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EBN | Generation Why
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Generation Why

genwhyDavid Tee gives us an overview of the 2014 EBN Congress as it tackles the very real issue of youth entrepreneurship

Since 2008, the financial crisis that hit Europe, and the rest of the world, has resulted in many casualties. But one of the most tragic is the potential 'lost generation' of youth unable to find work. According to the most recent European Commission data (see box), the unemployment rate of young people – at 23.3 percent - is over twice that of the average across the EU (9.3 percent). And the chances of a young person actually finding a job is equally dismal – fewer than 30 percent of those aged between 15 and 24 found work in 2011.

Despite few, very recent indications that growth might modestly return, unemployment rates will most likely continue to stay high, or even rise, in many European countries and this will mainly affect the young generation. Unemployed youth represents an unexploited economic resource. And this factor is one of the main social and economic challenges of Europe today. Political leaders have understood the danger and are looking for solutions.

The global recession and unemployment crisis affecting European economies, of course, requires macroeconomic reforms and budget controls. But, perhaps more importantly, it requires policies that create attractive and conducive environments for entrepreneurs to start and grow business, to create the jobs the economy needs to recover. It is a win-win for governments as each new job delivers new tax revenue required to reduce their debt burden and deliver better services to their citizens.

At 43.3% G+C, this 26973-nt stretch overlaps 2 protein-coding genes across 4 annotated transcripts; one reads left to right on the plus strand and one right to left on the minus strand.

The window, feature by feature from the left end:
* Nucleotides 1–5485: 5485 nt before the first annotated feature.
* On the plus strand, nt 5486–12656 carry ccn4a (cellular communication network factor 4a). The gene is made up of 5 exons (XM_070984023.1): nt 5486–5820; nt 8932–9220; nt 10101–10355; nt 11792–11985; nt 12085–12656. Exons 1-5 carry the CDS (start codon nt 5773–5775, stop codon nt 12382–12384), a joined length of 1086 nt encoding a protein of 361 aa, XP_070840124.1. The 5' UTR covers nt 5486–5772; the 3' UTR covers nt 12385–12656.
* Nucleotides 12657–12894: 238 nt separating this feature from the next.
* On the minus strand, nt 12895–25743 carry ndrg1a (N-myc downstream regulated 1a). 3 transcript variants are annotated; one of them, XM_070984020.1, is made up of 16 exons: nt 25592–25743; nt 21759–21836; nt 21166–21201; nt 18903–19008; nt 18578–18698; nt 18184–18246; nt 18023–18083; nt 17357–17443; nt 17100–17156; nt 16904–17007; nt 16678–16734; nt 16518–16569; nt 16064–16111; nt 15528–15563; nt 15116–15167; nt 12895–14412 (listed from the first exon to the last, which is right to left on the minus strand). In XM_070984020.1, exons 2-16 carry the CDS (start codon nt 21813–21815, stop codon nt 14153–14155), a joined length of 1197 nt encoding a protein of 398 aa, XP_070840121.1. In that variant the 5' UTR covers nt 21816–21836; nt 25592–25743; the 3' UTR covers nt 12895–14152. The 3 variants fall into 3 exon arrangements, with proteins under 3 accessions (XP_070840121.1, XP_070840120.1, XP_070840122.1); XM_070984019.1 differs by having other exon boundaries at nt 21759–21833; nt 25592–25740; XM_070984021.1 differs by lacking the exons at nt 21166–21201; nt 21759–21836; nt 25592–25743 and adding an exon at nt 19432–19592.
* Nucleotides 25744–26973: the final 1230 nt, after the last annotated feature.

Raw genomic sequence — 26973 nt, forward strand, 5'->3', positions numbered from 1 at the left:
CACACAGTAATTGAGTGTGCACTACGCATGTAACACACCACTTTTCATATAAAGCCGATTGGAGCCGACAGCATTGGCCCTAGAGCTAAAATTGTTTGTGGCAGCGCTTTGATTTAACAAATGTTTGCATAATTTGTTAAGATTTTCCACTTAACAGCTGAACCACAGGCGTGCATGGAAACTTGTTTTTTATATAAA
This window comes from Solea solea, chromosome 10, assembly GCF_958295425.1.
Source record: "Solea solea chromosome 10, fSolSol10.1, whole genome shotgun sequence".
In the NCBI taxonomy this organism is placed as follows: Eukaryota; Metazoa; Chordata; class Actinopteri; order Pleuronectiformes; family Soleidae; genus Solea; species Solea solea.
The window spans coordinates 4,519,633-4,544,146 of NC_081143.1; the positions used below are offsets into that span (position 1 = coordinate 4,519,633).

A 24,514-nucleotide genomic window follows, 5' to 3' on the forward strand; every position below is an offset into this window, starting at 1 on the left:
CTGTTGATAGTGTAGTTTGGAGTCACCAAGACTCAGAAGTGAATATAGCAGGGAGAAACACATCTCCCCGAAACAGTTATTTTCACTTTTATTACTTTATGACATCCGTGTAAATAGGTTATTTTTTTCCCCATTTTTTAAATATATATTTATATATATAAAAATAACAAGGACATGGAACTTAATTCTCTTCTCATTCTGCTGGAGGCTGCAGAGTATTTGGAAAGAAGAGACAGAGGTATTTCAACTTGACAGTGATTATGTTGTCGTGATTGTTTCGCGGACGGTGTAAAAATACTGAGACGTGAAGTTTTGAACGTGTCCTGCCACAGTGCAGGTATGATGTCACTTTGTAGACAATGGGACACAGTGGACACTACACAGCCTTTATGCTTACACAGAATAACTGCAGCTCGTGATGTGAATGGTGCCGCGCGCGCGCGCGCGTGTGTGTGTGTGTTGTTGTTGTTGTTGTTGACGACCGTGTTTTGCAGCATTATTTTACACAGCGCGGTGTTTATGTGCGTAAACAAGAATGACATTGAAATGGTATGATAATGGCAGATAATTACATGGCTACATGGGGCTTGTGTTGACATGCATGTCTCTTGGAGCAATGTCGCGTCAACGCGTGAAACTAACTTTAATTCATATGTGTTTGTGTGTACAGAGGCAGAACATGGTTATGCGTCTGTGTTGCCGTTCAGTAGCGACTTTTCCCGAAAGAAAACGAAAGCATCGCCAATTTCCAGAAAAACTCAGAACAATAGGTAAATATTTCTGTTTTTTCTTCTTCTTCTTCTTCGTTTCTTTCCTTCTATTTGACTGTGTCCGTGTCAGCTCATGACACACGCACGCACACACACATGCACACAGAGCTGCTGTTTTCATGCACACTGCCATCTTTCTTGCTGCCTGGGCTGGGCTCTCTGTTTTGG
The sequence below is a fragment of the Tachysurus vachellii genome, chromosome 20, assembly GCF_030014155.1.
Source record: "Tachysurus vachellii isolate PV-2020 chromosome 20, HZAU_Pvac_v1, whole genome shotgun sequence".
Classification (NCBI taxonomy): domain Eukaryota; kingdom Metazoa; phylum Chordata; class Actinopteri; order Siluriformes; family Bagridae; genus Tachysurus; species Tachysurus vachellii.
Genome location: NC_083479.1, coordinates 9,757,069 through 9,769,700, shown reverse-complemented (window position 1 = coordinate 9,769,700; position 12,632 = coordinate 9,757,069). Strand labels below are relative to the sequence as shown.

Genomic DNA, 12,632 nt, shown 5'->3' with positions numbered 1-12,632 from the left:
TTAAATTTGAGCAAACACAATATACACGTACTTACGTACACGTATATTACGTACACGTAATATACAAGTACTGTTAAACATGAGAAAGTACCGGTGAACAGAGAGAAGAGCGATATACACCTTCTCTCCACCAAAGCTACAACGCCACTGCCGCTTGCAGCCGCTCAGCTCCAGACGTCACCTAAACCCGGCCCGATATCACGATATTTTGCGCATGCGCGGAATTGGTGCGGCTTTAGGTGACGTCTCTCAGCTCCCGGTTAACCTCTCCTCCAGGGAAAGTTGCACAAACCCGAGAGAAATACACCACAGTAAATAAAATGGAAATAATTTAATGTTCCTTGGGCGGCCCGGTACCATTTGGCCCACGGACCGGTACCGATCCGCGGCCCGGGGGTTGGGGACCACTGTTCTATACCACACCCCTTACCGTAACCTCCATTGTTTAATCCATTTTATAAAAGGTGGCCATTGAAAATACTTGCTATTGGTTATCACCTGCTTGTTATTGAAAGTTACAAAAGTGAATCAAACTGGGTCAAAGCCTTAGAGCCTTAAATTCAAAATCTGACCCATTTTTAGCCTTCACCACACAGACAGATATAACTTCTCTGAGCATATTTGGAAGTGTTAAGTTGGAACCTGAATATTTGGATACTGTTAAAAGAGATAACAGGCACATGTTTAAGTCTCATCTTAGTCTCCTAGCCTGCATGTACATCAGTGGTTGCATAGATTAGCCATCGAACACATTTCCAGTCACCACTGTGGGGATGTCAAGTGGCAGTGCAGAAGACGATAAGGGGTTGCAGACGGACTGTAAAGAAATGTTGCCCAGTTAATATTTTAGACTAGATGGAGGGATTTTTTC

Entrepreneurship opportunities

True entrepreneurs are always looking for opportunities in whatever situation they find themselves. And these challenging economic times present extraordinary opportunities for true innovators, true entrepreneurs. People, companies, organisations who have the ability to be responsive to changes, to take risks, to question their certainties, to adjust their mind-set and reorient their activities, to move physically, to find new partners, to outsource non-core businesses, to have the courage not just to start, but also to stop things. Entrepreneurs are those in our society that create companies, jobs, wealth, value, knowledge, social capital, attraction, partnerships, hopes and futures. Entrepreneurs are hungry about skills acquisition, vital competences such as the capacity to observe, to question, to discover, to experiment, to incubate, to engage, to accelerate, and, of course, to collaborate and network. And interestingly, many of the players driving this ‘behavioural revolution’are most probably the young generation – Generation Y!

Wanted: young & talented entrepreneurs

As the new generation of young and smart entrepreneurs emerge, business models adapt. Collective intelligence flourishes, and innovation clearly shifts to a world of applications. This new world in which the name of the game is an adequate perception of the end-users, a search of open innovation and networking, ‘small is beautiful’ business models, and the adoption of new creative and entrepreneurial behaviours. These new behaviours require a support infrastructure that can spot the entrepreneurial talent, innovative ideas and will to succeed, and provide the support needed to enable new businesses to start and grow. And in the EU|BICs, we find such support.

Responding to young entrepreneurs needs